This year I once again encountered a great many excellent works. Compared with last year, overseas manga seemed underrepresented--though we did get the outstanding Incomplete Life (YOON Tae Ho / Translation: FURUKAWA Ayako and KIM Seungbok). The reasons are no doubt complicated, but one likely factor is that it has become harder to get translations of overseas manga published in Japan. The breadth of mind that supported the pursuit of differentness even at a higher cost seems to be disappearing on both the personal and societal levels as everything continues to contract into the smartphone space. There were also fewer memorable submissions than last year among independently produced works. Perhaps such artists tend to be more interested in the approval of their peers, and don't care to be formally graded in a public event like the Japan Media Arts Festival. Or perhaps the number of "likes" they get on social media gives them all the recognition and validation they crave. Whatever the truth may be, I came away wondering if both factors might reflect the atmosphere of cozy isolation that currently prevails in Japan. On the other hand, Web manga that make use of audio, sliding images, and 3D effects suggest the rise of a mode of expression that, though still developing, may ultimately find a place somewhere between conventional manga and animation.As usual, the submissions by Japanese artists were all very good, which made it difficult to choose among them. A work casting light on the lives of hearing-impaired people that incorporates the real-life story of a composer who created an uproar when his claim of deafness was exposed as false. A lighthearted yet compelling collection of manga by a legendary creator of animated films. A poetic work that depicts scenes of the Tohoku disaster area from the perspective of a rooster. A first-person documentary account of a laborer at the stricken Fukushima Daiichi Nuclear Power Plant. A work that portrays with color and warmth a group of children who come from complicated family circumstances. The story of a manga artist grappling with censorship, addressing violence in manga, freedom of expression, and the ethical position of the artist himself . . . I could go on and on. There is much doom and gloom on the economic front for both publishing and the country at large, but no pessimism is needed with regard to the quality of manga being produced.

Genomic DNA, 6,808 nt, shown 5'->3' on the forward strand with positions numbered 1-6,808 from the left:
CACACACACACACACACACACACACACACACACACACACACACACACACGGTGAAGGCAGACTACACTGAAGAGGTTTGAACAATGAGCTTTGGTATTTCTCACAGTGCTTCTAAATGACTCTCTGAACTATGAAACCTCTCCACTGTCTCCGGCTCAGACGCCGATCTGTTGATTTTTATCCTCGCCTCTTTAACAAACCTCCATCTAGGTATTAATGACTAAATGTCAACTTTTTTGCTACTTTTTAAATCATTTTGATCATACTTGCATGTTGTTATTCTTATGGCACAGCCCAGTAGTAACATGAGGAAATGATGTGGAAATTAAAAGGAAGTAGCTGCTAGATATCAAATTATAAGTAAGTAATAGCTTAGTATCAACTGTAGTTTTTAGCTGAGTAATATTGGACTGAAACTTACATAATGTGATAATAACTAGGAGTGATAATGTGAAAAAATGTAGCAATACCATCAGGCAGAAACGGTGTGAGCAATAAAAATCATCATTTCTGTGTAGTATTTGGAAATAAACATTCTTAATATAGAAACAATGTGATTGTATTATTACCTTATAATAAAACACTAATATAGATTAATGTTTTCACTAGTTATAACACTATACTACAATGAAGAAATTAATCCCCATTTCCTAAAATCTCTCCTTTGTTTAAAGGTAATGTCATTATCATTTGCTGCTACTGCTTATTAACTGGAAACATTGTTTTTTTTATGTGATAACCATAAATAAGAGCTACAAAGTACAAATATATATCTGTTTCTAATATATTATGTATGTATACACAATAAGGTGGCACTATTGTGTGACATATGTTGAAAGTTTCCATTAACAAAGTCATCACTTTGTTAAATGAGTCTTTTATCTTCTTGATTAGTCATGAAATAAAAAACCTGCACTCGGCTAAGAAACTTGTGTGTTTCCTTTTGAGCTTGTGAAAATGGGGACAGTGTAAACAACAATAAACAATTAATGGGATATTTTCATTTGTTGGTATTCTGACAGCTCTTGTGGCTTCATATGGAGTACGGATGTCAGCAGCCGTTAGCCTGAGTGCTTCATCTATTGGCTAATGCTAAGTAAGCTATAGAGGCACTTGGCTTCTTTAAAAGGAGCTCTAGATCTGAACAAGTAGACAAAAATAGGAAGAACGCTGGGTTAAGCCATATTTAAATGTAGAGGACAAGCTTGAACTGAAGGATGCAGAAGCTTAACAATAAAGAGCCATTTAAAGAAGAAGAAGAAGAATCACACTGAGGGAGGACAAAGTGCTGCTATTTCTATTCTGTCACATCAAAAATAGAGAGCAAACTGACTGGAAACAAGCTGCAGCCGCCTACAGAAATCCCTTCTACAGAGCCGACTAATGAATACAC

Born in 1967. After studying at Paris Diderot University, Paris 7, he completed the doctoral course at the Faculty of Letters, Arts and Sciences at Waseda University. He is currently an Associate Professor of Representation Studies in Art and Culture at Tokyo Metropolitan University. His books include Georges Bataille—Kyogi no vijon (Georges Bataille—Vision of Sacrifice) [Waseda University Press] and BD daiku no geijutsu (Bande Dessinée—Neuvième Art) [Publisher Michitani]. His translations include Sei naru inbo (Holy Intrigue) [joint translation, Chikuma Gakugeibunko], Thierry Groensteen's Lignes de vie: Le visage dessinée (Lines of Life: The Drawn Face) [Jinbunshoin], Pascal Rabaté's IBICUS [Kokushokankokai], François Schuiten's La Douce [ShoPro], Sergio Toppi's Sharaz-De [ShoPro], François Schuiten's and Benoît Peeters' Les Cités Obscures [joint translation, ShoPro], Marc-Antoine Mathieu's Dieu en personne [Kawade Shobo Shinsha], Sebastian Roffat's Animation and Propaganda [joint translation, Hosei University Press], and Thierry Groensteen's and Benoît Peeters' Töpffer—L'invention de la bande dessinée [joint translation, Hosei University Press].
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